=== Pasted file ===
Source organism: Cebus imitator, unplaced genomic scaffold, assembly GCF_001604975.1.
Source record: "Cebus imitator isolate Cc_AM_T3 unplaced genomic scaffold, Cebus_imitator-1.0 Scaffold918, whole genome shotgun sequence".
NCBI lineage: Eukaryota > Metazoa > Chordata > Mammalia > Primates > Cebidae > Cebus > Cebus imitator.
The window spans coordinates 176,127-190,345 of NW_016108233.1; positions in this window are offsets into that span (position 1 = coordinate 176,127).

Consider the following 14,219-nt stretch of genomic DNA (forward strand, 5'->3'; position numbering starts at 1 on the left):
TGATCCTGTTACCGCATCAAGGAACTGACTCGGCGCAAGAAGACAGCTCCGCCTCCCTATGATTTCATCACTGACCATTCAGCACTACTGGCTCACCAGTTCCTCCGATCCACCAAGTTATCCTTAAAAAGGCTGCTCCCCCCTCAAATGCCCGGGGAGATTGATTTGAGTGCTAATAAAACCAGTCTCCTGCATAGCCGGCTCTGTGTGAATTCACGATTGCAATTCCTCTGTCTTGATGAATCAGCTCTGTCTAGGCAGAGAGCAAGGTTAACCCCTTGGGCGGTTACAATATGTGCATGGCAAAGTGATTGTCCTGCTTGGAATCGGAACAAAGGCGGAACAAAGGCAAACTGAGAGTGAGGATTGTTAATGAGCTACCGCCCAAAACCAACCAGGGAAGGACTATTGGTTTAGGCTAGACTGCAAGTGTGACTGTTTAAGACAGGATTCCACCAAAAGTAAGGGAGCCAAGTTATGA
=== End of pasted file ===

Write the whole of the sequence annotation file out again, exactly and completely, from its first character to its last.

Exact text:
Source organism: Cebus imitator, unplaced genomic scaffold, assembly GCF_001604975.1.
Source record: "Cebus imitator isolate Cc_AM_T3 unplaced genomic scaffold, Cebus_imitator-1.0 Scaffold918, whole genome shotgun sequence".
NCBI lineage: Eukaryota > Metazoa > Chordata > Mammalia > Primates > Cebidae > Cebus > Cebus imitator.
The window spans coordinates 176,127-190,345 of NW_016108233.1; positions in this window are offsets into that span (position 1 = coordinate 176,127).

Consider the following 14,219-nt stretch of genomic DNA (forward strand, 5'->3'; position numbering starts at 1 on the left):
TGATCCTGTTACCGCATCAAGGAACTGACTCGGCGCAAGAAGACAGCTCCGCCTCCCTATGATTTCATCACTGACCATTCAGCACTACTGGCTCACCAGTTCCTCCGATCCACCAAGTTATCCTTAAAAAGGCTGCTCCCCCCTCAAATGCCCGGGGAGATTGATTTGAGTGCTAATAAAACCAGTCTCCTGCATAGCCGGCTCTGTGTGAATTCACGATTGCAATTCCTCTGTCTTGATGAATCAGCTCTGTCTAGGCAGAGAGCAAGGTTAACCCCTTGGGCGGTTACAATATGTGCATGGCAAAGTGATTGTCCTGCTTGGAATCGGAACAAAGGCGGAACAAAGGCAAACTGAGAGTGAGGATTGTTAATGAGCTACCGCCCAAAACCAACCAGGGAAGGACTATTGGTTTAGGCTAGACTGCAAGTGTGACTGTTTAAGACAGGATTCCACCAAAAGTAAGGGAGCCAAGTTATGA